The team behind Says You, the long-running public radio game show, will end production of new episodes this month but will continue to make past programs available to stations.
The decision comes after the pandemic temporarily ended production of new episodes. Pipit & Finch, Says You‘s independent production company, put together new episodes via Zoom and repackaged previous 30-minute shows into hourlong episodes.
Since its debut in 1996, Says You has featured two teams competing to solve challenging word games. Recurring categories include “What’s the Difference,” which challenges panelists to define two words that sound similar.
Says You has been recorded before a live audience for much of its time on public radio and survived primarily on revenue from ticket sales, said EP Laura Sher. Earlier this year, “it felt as though the curtain had lifted a little bit and maybe we could get on to theaters,” Sher said. But theaters “have been one of the slowest and tightest to come back,” she said. “Even when events are outside with all of the protocols, it is tough.”
This summer, Sher began making plans to “sunset” the show. She was calling PDs and was “getting ready to nail everything shut and put it away safely,” she said. But when NPR announced the end of Ask Me Another, also a weekend show featuring games, she began getting “unsolicited calls” from stations asking to keep the show going with previous episodes.
“I really said my goodbyes to every single station. I did not expect to be going back and knocking on their door again and saying, ‘Oh, wait a minute, just before we leave, there’s a second option now,’” Sher said. “But that request came to me from so many of them. I think a lot of stations need extra time to reimagine what they’re going to do with weekend lineups.”
When the current season concludes at the end of September, the show will begin a new season of reaired episodes from seasons eight, nine and 10, which were recorded in the early 2000s. Season eight was Says You’s first as an independently produced show, according to Sher. The seasons are “when I think that they were at the top of their game,” Sher said.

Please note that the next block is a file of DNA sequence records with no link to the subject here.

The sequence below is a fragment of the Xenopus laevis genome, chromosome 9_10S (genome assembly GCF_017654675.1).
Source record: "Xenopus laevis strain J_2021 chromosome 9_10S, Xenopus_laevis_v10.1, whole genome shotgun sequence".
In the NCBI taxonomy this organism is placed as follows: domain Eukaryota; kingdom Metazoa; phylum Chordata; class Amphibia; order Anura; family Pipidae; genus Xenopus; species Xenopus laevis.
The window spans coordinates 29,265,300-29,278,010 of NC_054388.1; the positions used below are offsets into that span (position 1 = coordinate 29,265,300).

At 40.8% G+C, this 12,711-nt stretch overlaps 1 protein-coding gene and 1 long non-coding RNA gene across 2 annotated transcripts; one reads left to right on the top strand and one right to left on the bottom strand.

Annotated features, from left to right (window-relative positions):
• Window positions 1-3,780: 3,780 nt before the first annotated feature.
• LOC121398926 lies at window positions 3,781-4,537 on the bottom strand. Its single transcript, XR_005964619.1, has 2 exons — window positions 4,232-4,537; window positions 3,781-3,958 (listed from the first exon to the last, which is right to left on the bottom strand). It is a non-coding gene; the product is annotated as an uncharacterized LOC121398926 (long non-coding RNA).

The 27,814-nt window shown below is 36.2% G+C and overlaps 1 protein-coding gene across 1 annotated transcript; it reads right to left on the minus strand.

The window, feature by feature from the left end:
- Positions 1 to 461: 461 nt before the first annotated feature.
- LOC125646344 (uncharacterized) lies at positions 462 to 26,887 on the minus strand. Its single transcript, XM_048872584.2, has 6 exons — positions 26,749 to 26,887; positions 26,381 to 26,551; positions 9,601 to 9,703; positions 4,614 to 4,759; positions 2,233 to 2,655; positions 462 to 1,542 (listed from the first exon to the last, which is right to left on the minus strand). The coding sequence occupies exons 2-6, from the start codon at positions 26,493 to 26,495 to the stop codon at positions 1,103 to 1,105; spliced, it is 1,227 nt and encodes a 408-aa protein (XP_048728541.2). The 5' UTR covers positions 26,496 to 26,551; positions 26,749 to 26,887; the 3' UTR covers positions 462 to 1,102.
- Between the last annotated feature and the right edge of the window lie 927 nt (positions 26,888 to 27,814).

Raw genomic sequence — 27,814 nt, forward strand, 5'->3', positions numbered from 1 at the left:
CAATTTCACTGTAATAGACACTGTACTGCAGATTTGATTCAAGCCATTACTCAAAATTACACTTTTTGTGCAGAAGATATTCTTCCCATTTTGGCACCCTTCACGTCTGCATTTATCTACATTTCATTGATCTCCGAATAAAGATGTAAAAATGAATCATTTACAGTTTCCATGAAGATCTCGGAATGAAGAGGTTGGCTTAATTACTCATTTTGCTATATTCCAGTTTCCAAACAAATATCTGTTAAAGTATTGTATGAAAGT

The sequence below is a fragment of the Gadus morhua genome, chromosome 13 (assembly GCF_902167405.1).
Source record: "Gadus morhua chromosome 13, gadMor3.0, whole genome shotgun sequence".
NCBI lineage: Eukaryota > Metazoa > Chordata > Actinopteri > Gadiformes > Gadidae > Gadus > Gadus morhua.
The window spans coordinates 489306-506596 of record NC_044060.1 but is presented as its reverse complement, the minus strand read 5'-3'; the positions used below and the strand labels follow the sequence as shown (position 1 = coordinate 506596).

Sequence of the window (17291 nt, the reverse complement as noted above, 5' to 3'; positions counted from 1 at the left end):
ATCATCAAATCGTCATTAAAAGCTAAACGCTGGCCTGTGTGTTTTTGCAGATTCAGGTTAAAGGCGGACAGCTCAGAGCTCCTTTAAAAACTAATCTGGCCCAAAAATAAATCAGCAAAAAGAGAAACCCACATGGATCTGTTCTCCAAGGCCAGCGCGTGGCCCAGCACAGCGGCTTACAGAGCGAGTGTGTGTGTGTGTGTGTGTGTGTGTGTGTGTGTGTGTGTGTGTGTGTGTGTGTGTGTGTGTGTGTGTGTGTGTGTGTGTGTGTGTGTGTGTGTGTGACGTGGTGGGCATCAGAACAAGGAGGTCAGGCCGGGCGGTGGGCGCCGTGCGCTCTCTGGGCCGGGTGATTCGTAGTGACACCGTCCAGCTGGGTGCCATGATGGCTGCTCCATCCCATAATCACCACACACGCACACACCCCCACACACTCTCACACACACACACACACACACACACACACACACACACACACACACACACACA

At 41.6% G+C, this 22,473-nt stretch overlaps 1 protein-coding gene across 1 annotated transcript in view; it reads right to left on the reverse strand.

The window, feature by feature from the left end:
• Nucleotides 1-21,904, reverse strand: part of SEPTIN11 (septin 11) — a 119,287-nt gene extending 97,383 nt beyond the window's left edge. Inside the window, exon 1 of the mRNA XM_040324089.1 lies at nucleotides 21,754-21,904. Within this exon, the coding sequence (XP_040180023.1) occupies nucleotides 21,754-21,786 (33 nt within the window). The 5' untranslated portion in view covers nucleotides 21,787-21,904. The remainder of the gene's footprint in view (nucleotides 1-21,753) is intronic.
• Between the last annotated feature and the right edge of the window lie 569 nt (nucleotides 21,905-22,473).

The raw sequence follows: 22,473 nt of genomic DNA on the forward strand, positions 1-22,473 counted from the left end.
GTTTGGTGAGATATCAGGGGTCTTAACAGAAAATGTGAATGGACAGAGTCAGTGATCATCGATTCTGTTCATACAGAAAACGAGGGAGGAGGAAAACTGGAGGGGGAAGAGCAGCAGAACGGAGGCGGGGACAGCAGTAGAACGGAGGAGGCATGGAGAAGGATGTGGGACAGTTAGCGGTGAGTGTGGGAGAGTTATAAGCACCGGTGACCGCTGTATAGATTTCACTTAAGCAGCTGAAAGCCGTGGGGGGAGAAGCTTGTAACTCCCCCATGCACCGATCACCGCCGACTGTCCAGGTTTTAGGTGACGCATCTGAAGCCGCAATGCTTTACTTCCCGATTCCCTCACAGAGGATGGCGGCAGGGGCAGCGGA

Richard Sher, the show’s creator and former host who died in 2015, made sure the content “remained evergreen,” according to Laura Sher. Pipit & Finch has offered some archived episodes for sale, but not the episodes airing in the upcoming season, Sher said. They also haven’t been available on the Says You podcast, but each has been reaired at least once, she said. “It will not sound like repeats,” Sher said.
After those episodes air, Sher will check with stations to gauge interest in continuing to air the show. “I presume that there will be some stations that do want to carry Says You for a number of years to come, which is very easy to do,” she said.
About half of the 86 stations carrying Says You will stop airing it this month, but some stations are picking it up, Sher said.
“We treasure every single day of the 25 years that we had in public radio,” Sher said. “It has been a dream that no one could imagine.”
Correction: An earlier version of this article incorrectly said that PRX distributes Says You. While the show is available on the PRX Exchange distribution marketplace, PRX does not distribute the show. In addition, due to an editing error, a panel in the accompanying photograph was misidentified. The panelist is Carolyn Faye Fox, not Erin McKean.